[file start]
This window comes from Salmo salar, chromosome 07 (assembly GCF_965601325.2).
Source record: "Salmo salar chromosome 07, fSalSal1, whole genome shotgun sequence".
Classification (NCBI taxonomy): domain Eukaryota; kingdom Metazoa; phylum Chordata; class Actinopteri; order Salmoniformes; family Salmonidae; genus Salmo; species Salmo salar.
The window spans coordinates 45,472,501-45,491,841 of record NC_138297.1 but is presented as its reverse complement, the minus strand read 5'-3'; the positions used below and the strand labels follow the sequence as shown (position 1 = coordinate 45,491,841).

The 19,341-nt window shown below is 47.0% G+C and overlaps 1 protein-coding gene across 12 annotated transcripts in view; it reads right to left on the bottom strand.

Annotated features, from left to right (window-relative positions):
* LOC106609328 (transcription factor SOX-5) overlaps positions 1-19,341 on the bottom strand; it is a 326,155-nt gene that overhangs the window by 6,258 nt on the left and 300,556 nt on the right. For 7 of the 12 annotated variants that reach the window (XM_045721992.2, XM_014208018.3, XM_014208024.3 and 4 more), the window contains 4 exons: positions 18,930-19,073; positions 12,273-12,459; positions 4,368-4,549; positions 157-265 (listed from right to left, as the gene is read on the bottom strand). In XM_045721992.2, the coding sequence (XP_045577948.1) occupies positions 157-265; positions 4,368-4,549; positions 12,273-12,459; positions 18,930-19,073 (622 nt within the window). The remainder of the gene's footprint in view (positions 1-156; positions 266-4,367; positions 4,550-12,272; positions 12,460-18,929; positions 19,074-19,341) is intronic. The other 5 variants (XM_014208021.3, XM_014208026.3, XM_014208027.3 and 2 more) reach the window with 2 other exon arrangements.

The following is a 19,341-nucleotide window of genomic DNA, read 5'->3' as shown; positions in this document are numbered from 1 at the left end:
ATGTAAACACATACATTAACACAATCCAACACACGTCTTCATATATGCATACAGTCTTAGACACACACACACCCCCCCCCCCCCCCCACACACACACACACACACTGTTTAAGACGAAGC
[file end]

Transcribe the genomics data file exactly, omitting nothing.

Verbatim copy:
This window comes from Salmo salar, chromosome 07 (assembly GCF_965601325.2).
Source record: "Salmo salar chromosome 07, fSalSal1, whole genome shotgun sequence".
Classification (NCBI taxonomy): domain Eukaryota; kingdom Metazoa; phylum Chordata; class Actinopteri; order Salmoniformes; family Salmonidae; genus Salmo; species Salmo salar.
The window spans coordinates 45,472,501-45,491,841 of record NC_138297.1 but is presented as its reverse complement, the minus strand read 5'-3'; the positions used below and the strand labels follow the sequence as shown (position 1 = coordinate 45,491,841).

The 19,341-nt window shown below is 47.0% G+C and overlaps 1 protein-coding gene across 12 annotated transcripts in view; it reads right to left on the bottom strand.

Annotated features, from left to right (window-relative positions):
* LOC106609328 (transcription factor SOX-5) overlaps positions 1-19,341 on the bottom strand; it is a 326,155-nt gene that overhangs the window by 6,258 nt on the left and 300,556 nt on the right. For 7 of the 12 annotated variants that reach the window (XM_045721992.2, XM_014208018.3, XM_014208024.3 and 4 more), the window contains 4 exons: positions 18,930-19,073; positions 12,273-12,459; positions 4,368-4,549; positions 157-265 (listed from right to left, as the gene is read on the bottom strand). In XM_045721992.2, the coding sequence (XP_045577948.1) occupies positions 157-265; positions 4,368-4,549; positions 12,273-12,459; positions 18,930-19,073 (622 nt within the window). The remainder of the gene's footprint in view (positions 1-156; positions 266-4,367; positions 4,550-12,272; positions 12,460-18,929; positions 19,074-19,341) is intronic. The other 5 variants (XM_014208021.3, XM_014208026.3, XM_014208027.3 and 2 more) reach the window with 2 other exon arrangements.

The following is a 19,341-nucleotide window of genomic DNA, read 5'->3' as shown; positions in this document are numbered from 1 at the left end:
ATGTAAACACATACATTAACACAATCCAACACACGTCTTCATATATGCATACAGTCTTAGACACACACACACCCCCCCCCCCCCCCCACACACACACACACACACTGTTTAAGACGAAGC